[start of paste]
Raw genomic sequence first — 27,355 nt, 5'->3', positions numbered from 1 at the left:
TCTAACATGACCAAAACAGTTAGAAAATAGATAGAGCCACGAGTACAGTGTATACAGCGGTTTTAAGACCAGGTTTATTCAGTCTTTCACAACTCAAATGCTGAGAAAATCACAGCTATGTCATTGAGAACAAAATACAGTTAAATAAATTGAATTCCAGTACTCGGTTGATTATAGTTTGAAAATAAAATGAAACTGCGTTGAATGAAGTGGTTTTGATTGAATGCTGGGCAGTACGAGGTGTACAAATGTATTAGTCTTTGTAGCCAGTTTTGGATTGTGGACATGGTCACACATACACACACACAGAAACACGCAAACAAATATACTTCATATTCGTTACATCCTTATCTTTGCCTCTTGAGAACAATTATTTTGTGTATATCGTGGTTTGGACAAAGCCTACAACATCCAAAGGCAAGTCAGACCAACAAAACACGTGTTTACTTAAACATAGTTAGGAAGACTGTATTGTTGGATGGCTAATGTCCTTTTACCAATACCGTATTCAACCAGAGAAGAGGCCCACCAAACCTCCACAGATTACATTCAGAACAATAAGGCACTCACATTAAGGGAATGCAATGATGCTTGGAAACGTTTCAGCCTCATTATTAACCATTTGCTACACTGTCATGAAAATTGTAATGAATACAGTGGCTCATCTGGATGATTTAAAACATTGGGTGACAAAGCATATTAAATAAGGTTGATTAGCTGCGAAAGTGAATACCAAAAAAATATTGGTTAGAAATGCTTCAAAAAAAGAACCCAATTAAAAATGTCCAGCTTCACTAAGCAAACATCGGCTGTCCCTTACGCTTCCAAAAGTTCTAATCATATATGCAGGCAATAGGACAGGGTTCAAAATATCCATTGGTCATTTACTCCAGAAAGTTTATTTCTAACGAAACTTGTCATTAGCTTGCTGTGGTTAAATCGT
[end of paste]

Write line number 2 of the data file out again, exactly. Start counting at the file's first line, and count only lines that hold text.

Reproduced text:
TCTAACATGACCAAAACAGTTAGAAAATAGATAGAGCCACGAGTACAGTGTATACAGCGGTTTTAAGACCAGGTTTATTCAGTCTTTCACAACTCAAATGCTGAGAAAATCACAGCTATGTCATTGAGAACAAAATACAGTTAAATAAATTGAATTCCAGTACTCGGTTGATTATAGTTTGAAAATAAAATGAAACTGCGTTGAATGAAGTGGTTTTGATTGAATGCTGGGCAGTACGAGGTGTACAAATGTATTAGTCTTTGTAGCCAGTTTTGGATTGTGGACATGGTCACACATACACACACACAGAAACACGCAAACAAATATACTTCATATTCGTTACATCCTTATCTTTGCCTCTTGAGAACAATTATTTTGTGTATATCGTGGTTTGGACAAAGCCTACAACATCCAAAGGCAAGTCAGACCAACAAAACACGTGTTTACTTAAACATAGTTAGGAAGACTGTATTGTTGGATGGCTAATGTCCTTTTACCAATACCGTATTCAACCAGAGAAGAGGCCCACCAAACCTCCACAGATTACATTCAGAACAATAAGGCACTCACATTAAGGGAATGCAATGATGCTTGGAAACGTTTCAGCCTCATTATTAACCATTTGCTACACTGTCATGAAAATTGTAATGAATACAGTGGCTCATCTGGATGATTTAAAACATTGGGTGACAAAGCATATTAAATAAGGTTGATTAGCTGCGAAAGTGAATACCAAAAAAATATTGGTTAGAAATGCTTCAAAAAAAGAACCCAATTAAAAATGTCCAGCTTCACTAAGCAAACATCGGCTGTCCCTTACGCTTCCAAAAGTTCTAATCATATATGCAGGCAATAGGACAGGGTTCAAAATATCCATTGGTCATTTACTCCAGAAAGTTTATTTCTAACGAAACTTGTCATTAGCTTGCTGTGGTTAAATCGT